There are entire groups of women in this world who have never even met a conscious man. They will distrust you by default. Do not feel rejected and do not judge them. Continue to be an example and the women who are ready for healing will thank you and you will have contributed to the great expansion and healing of our weary gender relations.

And if you’re ever in doubt? Remember you have one job with every woman you meet: make her feel safe

Let me say that again in case you missed it. 

MAKE HER FEEL SAFE

When the feminine feels safe, she unleashes the superpowers of healing, beauty, and love that the planet has yet to see.

After all, we all know that a child is healthier and happier when they have a balance of masculine and feminine mentorship. So, too is this true for all of nature. The species, the planet, the universe needs us in a balance of harmony, not a battle for superiority.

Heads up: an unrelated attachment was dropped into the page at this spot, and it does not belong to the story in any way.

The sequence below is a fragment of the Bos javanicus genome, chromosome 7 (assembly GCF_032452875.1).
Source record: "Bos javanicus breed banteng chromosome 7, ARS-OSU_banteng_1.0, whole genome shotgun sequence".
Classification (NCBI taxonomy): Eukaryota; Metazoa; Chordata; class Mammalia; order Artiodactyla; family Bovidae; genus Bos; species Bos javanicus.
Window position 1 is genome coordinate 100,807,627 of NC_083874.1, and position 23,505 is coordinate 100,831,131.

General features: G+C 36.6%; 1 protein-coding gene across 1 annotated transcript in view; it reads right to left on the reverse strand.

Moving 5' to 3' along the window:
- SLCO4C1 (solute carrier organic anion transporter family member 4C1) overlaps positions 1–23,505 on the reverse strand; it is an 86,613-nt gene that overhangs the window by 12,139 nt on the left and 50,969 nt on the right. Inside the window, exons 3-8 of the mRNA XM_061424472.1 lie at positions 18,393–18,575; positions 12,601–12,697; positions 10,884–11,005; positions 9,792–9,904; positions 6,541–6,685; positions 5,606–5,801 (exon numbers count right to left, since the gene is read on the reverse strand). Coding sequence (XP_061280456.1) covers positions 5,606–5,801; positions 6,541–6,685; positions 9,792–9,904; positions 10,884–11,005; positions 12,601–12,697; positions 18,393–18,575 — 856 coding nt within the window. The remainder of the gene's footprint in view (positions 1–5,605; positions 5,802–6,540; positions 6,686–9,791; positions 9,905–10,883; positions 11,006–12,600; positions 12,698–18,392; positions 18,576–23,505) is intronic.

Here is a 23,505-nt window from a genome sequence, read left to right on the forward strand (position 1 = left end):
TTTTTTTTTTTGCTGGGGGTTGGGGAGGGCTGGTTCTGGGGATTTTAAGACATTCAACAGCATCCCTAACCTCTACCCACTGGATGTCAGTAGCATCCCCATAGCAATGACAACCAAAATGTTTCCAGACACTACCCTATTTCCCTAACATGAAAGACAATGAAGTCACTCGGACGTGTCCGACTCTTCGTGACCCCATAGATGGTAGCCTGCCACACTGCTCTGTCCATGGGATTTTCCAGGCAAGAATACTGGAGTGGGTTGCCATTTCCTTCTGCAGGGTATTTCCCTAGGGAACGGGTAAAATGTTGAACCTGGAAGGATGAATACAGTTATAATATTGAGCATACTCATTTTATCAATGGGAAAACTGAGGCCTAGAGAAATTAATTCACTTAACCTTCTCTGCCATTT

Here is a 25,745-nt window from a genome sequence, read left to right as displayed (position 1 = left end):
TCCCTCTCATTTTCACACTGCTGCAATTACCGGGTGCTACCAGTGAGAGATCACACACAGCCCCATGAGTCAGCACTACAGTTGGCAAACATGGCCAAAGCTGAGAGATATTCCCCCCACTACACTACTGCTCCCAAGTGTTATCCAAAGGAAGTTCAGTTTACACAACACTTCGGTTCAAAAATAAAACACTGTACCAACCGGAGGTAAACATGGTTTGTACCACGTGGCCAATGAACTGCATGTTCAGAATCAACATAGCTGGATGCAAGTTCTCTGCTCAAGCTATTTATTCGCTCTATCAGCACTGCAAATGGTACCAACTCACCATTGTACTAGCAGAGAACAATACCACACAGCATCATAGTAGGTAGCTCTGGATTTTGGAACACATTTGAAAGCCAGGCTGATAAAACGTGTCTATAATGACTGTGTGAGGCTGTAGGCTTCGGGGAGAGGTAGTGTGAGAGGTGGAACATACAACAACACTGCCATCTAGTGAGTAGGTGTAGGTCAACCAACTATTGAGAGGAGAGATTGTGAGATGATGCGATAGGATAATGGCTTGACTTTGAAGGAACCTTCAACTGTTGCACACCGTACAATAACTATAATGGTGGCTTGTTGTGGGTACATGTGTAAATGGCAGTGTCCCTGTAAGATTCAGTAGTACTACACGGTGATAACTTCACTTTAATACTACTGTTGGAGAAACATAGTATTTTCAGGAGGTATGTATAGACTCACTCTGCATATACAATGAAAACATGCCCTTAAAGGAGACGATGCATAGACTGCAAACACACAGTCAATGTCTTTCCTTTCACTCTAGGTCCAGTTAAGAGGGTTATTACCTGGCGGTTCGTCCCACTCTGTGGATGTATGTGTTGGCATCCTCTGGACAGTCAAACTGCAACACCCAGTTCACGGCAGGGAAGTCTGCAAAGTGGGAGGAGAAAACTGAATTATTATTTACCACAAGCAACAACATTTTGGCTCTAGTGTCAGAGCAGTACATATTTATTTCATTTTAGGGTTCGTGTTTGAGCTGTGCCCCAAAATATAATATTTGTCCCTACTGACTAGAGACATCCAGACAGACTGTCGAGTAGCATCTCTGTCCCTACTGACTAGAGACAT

So let this be the call to drop your weapons and enter a new era: 

The Alliance of the Sexes

Trey Stinnett is an author, public speaker, and entrepreneur. Trey started his first business at 19, and was a quick success in the real estate market. After the market crash and the tragic loss of his father, Trey redirected his focus on self development. Having spoken at conferences, universities, and seminars all over the nation, Trey's mission is to contribute to precipitating the next shift in global consciousness. Trey's latest projects include his book, Brain Chasers (2017) and his personal transformation course, The Breakthrough Formula. Married to Paula Stinnett, and father of two girls, Cosette (4) and Evangeline (1), Trey co-founded The Stinnett Foundation which focuses on life learning for children and adults. Child Unleashed is a project of TSF.